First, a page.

20 July, 1998

Myrtle Brijbasi

TEA/Alaska - 98

Journal Entry 11 - July 20, 1998

Alaska SeaLife Center, Ak

It's Monday morning again, misty and overcast, and somewhat chilly from the rain. Our mission with the river otters continues, and as usual we look forward to yet another interesting day with these curious, unpredictable, and sometimes entertaining animals. Our day's routine was Elisa and Susanne clean the outdoor lab and feed the otters, while Noa and I observe their behavior. Following that, the remaining data entry on observations will be added to existing computer files. Believe it or not, all data entry was brought up to date as of today. Bravo!!!!!! Great job Noa and Elisa.!!!

Everyone eagerly awaits this afternoon with great anticipation. Today is the trial run of the physiology equipment to test oxygen consumption of the river otters. The equipment was first tested inside the building to make sure everything was in place and working accurately before taking it outside and testing it with the otters. I volunteered to inhale and exhale air to determine the sensitivity of the oxygen analyser and to see the graph that will be genertated on the computer screen. Dr. Williams, the physiologist was very pleased with the demonstration, so it was time to move the equipment outside into the outdoor laboratory where the otters were kept, and test it with the otters. All of the appropriate components of the apparatus were placed in one of the kennels, and wired to the treadmill which was in the adjacent kennel.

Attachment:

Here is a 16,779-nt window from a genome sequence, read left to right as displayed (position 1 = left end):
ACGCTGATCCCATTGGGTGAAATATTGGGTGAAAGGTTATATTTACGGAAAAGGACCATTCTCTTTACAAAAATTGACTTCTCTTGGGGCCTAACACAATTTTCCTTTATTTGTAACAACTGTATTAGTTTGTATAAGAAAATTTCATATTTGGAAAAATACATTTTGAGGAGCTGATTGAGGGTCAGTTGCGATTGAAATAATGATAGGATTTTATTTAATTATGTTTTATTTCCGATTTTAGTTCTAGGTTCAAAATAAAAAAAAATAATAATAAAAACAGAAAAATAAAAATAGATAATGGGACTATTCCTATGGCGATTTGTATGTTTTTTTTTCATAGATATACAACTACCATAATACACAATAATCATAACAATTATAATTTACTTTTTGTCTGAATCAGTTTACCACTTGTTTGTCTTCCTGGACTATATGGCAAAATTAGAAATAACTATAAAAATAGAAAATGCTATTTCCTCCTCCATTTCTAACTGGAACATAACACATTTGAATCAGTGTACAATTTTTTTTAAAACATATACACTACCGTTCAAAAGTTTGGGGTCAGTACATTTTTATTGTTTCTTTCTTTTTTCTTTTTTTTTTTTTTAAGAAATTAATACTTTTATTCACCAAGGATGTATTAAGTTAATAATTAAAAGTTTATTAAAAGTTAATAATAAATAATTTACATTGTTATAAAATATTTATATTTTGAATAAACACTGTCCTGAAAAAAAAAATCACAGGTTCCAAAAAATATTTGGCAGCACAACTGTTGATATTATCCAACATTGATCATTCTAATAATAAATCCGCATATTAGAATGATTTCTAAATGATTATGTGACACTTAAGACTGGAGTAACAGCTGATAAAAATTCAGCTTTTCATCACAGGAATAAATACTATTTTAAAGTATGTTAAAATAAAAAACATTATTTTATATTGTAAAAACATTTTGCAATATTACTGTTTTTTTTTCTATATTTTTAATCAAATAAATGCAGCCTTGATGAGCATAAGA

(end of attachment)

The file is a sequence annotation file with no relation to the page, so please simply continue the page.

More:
Dr. Ben-David and Susanne quickly trapped an otter (Harald) with ease into one of the portable dens and brought it into the treadmill area. There they aligned the opening of the portable den to the opening of the transparent compartment of the treadmill, released the otter, and closed the door of the treadmill compartment. The treadmill was turned on, the otter moved in response to the various speeds of the treadmill. The system worked like a charm. No glitches!!!. Another triumph for the day! We were all hoping to repeat the test using another otter, but none of the other otters allowed themselves to be captured for the test. See, I told you they were unpredictable at times and curious at other times. So here ends another productive day of research yielding positive outcomes. Will that trend continue tomorrow? Tune in to find out.

Noa (left) and Elisa (right) decked out in raingear while cruising Resurrection Bay.

Elisa at Exit Glacier.

Elisa on the observation deck identifying and recording the behaviors of the otters below.

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